If you try to run the code, you will get the following error message saying invalid syntax and provide you with possible solutions like “Perhaps you forgot a comma?”
The following YouTube link has more examples of those three programming error types mentioned above. One of them is an example of syntax error.
Syntax, Runtime, and Logical Errors in Python
Can you spot the error? There are two errors you must fix for that code to run. Click the link and watch the video to see what the errors are.
2.4. Compilation errors
This error usually occurs when the code is built, but the program is failed to compile. If the code doesn’t compile, the program can’t be executed. The same as Logic errors and compile-time errors are a source of frustration to developers, especially when they have just started learning the language. Unlike Logic errors, you do get the error messages, but they are unclear and don’t mean anything useful.
Long story short, Compilation is converting a high-level coding language into a low-level coding language that is easier to understand by the system. While doing that process, an error occurs when the compiler can’t translate the high-level code into the lower-level one. Causing this prevents the program from being launched or tested.
These are the ten most common mistake happened in Java compile time errors:
● Java source file name mismatch
● Improper casting
● Mismatch brackets
● Missing semicolons
● Variable already defined
● Variable not initialized
● Type mismatch: cannot convert
● Return type required
● Unreachable code
One of them is mismatched brackets which is the cause of stress for programmers. We know that every open bracket in the code requires a matching closed frame, but sometimes a programmer needs to remember the closing brackets after writing the code inside, which leads to compile time error. For example, the picture below shows the opening bracket is missing at println.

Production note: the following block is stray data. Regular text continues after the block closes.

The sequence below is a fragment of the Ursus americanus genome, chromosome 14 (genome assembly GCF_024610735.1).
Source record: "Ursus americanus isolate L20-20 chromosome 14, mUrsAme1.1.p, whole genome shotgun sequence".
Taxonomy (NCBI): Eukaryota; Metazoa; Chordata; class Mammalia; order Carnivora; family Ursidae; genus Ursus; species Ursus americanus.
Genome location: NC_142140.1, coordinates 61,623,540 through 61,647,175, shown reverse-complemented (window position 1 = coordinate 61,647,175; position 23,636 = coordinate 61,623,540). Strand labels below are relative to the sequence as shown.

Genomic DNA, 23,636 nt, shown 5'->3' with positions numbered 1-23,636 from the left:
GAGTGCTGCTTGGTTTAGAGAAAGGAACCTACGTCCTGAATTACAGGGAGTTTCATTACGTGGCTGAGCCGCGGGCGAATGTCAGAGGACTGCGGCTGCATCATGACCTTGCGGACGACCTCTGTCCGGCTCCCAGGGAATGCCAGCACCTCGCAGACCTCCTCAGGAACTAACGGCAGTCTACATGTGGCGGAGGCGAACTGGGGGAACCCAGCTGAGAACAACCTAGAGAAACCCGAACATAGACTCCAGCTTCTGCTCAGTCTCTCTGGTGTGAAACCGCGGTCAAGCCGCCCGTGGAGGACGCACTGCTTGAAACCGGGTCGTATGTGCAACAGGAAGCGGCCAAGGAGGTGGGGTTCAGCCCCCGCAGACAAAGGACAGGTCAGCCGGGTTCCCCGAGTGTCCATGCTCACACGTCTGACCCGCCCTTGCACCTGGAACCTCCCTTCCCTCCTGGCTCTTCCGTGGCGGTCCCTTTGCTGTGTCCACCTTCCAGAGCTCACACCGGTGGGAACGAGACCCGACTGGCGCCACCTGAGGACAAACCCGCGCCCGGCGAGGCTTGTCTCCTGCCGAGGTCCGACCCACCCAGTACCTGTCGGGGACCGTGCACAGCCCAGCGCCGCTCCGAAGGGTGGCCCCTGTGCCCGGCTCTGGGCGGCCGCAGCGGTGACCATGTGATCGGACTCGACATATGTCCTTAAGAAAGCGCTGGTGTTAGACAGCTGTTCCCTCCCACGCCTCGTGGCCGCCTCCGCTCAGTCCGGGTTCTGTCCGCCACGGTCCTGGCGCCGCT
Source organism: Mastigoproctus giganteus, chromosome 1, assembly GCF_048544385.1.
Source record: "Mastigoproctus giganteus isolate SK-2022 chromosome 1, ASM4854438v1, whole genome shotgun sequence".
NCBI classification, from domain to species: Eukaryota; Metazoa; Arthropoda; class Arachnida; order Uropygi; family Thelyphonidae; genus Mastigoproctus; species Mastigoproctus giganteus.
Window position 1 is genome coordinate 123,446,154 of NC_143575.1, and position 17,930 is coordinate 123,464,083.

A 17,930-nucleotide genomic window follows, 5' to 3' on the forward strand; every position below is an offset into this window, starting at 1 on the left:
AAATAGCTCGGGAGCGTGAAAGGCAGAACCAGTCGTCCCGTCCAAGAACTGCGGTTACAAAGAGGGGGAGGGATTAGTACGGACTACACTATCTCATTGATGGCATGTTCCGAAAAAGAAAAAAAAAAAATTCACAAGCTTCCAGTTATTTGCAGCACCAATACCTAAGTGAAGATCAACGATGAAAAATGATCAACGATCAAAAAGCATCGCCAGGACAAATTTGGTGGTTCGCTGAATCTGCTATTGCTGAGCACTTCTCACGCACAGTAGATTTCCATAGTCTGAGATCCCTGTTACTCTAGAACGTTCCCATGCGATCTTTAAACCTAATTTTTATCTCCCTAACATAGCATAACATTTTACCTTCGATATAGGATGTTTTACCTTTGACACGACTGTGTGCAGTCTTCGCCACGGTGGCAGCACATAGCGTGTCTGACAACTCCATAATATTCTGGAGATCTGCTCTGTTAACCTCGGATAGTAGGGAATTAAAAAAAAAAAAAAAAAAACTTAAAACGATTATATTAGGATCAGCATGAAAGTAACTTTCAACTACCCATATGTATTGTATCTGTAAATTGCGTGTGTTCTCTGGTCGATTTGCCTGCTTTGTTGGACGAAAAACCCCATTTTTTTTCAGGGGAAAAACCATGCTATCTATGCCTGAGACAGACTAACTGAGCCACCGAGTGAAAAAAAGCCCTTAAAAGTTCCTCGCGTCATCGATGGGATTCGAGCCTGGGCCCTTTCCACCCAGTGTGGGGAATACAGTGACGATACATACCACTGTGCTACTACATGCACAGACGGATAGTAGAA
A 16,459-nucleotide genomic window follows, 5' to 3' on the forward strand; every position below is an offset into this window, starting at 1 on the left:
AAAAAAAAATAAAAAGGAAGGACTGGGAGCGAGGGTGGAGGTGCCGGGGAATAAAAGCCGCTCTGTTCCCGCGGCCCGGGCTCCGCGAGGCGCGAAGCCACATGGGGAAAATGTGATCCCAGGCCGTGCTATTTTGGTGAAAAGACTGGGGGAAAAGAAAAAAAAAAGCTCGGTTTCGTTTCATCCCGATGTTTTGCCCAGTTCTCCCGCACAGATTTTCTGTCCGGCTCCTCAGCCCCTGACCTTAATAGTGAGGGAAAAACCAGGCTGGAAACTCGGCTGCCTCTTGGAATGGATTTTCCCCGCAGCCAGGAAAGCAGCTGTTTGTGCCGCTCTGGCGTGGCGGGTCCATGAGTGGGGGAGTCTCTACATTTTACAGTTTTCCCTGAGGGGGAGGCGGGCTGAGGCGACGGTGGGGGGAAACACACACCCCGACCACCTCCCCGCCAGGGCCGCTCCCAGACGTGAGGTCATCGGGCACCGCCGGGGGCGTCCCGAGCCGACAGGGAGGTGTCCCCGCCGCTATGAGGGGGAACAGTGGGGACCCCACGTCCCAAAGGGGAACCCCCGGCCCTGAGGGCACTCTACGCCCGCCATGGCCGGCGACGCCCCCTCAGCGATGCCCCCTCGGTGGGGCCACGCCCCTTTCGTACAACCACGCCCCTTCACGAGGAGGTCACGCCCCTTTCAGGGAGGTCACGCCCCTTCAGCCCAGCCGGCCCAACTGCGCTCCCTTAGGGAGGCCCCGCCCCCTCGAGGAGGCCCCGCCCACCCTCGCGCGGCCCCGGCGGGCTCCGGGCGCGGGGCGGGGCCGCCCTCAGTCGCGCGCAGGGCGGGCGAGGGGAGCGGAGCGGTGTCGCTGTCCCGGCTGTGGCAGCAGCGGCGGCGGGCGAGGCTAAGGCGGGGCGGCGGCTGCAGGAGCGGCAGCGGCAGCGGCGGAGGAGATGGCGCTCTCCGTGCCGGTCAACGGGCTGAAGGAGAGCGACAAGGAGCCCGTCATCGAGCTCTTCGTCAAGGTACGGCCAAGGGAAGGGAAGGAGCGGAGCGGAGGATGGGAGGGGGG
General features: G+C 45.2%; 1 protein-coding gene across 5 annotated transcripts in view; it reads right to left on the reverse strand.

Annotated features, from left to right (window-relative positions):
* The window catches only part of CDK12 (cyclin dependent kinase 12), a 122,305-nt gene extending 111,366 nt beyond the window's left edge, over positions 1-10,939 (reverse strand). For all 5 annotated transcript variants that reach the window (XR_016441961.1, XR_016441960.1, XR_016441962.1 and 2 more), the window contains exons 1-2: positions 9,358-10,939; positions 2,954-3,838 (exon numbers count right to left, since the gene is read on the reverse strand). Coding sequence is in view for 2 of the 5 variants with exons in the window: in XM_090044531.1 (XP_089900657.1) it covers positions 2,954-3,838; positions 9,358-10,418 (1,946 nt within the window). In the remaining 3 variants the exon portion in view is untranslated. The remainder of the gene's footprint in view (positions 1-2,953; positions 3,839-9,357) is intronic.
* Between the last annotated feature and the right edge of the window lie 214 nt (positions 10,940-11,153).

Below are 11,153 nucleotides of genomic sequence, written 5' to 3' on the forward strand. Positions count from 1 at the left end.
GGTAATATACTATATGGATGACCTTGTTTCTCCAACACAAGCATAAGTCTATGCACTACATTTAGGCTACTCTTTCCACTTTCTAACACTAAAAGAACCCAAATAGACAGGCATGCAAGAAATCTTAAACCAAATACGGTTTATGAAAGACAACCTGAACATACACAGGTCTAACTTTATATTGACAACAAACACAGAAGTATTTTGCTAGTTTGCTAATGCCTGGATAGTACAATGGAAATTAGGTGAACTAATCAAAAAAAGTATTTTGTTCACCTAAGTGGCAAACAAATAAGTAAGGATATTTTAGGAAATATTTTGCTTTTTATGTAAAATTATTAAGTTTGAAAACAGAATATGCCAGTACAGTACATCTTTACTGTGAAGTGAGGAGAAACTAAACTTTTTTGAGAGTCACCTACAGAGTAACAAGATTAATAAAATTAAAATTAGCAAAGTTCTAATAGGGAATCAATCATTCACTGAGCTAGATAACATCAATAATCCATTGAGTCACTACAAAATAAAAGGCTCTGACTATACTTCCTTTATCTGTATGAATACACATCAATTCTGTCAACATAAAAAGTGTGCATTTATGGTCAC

So, when it compiles, it reports the following error message, which hardly tells what’s the problem.
Then when we put the missing open brackets to fix the problem, the error message goes away.
2.5. Interface errors
Most of the time, the program follows standards. If inputting of your program doesn’t conform to standards, you might get an interface error. These errors occur when there is a disconnection between what the programmer meant to be used and how it is used. An interface error might happen when you have an API that needs that specific parameter to be set, but those parameters are not established.
Besides being handled correctly, interface errors will look like an error from your side, but it’s from the caller’s side. This can lead to frustration from both parties. That’s why having clear documents and recording these errors to pass back to the caller is the best way to handle this. In this way, it will keep support costs down and keep your client happy.